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The Love We Share Without Knowing: A Novel Paperback – November 25, 2008
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From Publishers Weekly
Barzak's accomplished novel-in-stories dwells on people dealing with life's sorrows through somewhat tenuous connections. Set in Japan, the narratives focus on protagonists from the country and travelers in search of a new life, as in Realer Than You, in which 16-year-old Elijah Fulton longs for his native America while struggling to fit into his new surroundings outside of Tokyo. The Suicide Club is made up of four young adults on the fringe of Japanese society attempting to make sense of their lives, while Sleeping Beauties concerns, albeit sappily, an American teacher and his Japanese lover; the narrator loses his identity through total immersion in his lover's life, yet it's the slow return to self that is even more devastating. If You Can Read This You're Too Close centers on a disillusioned, selfish young man whose life is changed after a blind man sees him. Barzak's perceptive writing evinces the fragile and overwhelming desire for meaning and love. (Nov.)
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From Bookmarks Magazine
Have we unfairly placed this novel in the SF section? That's where Barzak and his fans come from, but this story will appeal to those who normally don't touch the genre. As far as classification difficulties go, many critics felt it was a stretch to call The Love We Share Without Knowing a novel rather than a short story collection. But few held this against Barzak, and it was clear that every reviewer fell in love with at least one story from the book. Critics also appreciated Barzak's light fantastic touch; they hesitated to even call it "magical realism," since events that seem to have supernatural elements to one character in the book may seem completely pedestrian to another. As several observers pointed out, this is a particularly apt style for the depiction of Japan, a simultaneously traditional and modern country. It also suits the book's young characters, who are caught between a longing for the fantasy of childhood and the independence of adulthood.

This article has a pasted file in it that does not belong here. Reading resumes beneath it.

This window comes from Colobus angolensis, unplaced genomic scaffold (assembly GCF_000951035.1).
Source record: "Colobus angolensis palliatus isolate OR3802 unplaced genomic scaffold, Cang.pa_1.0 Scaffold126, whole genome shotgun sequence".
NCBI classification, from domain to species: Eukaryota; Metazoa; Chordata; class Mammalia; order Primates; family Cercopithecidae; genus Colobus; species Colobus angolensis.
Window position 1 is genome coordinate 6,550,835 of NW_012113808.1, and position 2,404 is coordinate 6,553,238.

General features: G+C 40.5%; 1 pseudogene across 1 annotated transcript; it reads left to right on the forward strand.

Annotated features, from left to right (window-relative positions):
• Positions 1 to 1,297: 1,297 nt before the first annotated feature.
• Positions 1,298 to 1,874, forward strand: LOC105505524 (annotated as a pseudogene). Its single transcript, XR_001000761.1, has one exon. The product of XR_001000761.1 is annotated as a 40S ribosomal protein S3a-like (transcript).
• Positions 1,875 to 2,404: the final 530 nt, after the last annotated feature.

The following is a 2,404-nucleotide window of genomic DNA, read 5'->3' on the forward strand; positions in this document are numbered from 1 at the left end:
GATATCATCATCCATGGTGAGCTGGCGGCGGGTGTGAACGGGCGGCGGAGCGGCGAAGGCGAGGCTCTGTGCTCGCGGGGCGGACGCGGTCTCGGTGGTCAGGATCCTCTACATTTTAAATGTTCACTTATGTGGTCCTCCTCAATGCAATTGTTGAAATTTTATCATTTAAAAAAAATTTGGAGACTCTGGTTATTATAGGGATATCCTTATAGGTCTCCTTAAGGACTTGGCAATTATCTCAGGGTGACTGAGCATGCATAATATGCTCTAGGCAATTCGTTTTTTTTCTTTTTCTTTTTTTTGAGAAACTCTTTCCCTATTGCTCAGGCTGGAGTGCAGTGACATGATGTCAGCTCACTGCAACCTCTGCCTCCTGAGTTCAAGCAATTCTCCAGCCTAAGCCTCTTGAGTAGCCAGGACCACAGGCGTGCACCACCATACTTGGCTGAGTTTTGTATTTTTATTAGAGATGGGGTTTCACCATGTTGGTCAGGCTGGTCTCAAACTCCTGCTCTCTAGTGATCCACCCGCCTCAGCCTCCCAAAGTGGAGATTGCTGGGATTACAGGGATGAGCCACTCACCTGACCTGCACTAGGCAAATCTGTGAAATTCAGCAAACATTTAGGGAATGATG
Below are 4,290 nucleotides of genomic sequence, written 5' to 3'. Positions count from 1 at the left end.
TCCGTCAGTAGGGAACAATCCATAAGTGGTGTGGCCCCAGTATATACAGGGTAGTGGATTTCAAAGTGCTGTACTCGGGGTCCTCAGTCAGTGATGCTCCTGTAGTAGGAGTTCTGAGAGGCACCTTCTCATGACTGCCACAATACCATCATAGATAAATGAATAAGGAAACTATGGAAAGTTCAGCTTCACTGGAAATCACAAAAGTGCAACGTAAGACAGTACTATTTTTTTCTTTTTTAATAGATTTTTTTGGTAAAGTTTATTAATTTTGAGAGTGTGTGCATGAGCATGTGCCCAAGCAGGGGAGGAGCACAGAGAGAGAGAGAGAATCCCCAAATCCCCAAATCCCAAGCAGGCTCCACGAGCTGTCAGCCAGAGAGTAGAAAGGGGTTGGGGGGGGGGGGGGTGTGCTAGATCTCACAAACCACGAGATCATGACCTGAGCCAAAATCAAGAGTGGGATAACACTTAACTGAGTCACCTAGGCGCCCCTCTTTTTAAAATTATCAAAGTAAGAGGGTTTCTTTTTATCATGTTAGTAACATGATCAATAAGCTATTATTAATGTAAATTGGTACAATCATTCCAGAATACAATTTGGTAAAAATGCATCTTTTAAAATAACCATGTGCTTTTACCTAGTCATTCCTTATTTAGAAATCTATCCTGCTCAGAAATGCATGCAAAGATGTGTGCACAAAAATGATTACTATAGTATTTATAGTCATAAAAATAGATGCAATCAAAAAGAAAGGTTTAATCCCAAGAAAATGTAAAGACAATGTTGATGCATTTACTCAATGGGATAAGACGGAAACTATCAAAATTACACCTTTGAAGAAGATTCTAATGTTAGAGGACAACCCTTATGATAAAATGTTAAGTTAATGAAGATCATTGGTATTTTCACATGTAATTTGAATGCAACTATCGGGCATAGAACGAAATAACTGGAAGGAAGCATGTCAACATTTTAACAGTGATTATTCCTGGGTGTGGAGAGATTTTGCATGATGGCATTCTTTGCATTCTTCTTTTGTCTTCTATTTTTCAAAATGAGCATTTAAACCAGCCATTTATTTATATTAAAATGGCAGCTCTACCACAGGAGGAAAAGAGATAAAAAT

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Some of the stronger points are the characters of Kazuko, who forms a suicide pact with strangers similarly undisposed to go on living; Nobuo, a self-involved musician whose life changes when he is seen by a blind man on the subway and Elijah, an American teenage expat living in Japan where his father works. Unfortunately, the book didn't focus enough on them and the other stories aren't terribly engaging.
For example, "Sleeping Beauties" is a bit treacly and I wasn't convinced about the credibility of the affair that Dan had. Unfortunately, this character's story covers two additional sections, "In Between Dreams" and "Where I Come From." The quality of these sections is highlighted by the fact that there is a character actually called "Ai", or "Love." That is an actual name in Japan but using that name in this context is one of those cases where you can get away with in real life what you can't do in fiction. Likewise, the relationship in "Where I Come From" between Dan and his mother fails because the mother is such a two-dimensional ugly American.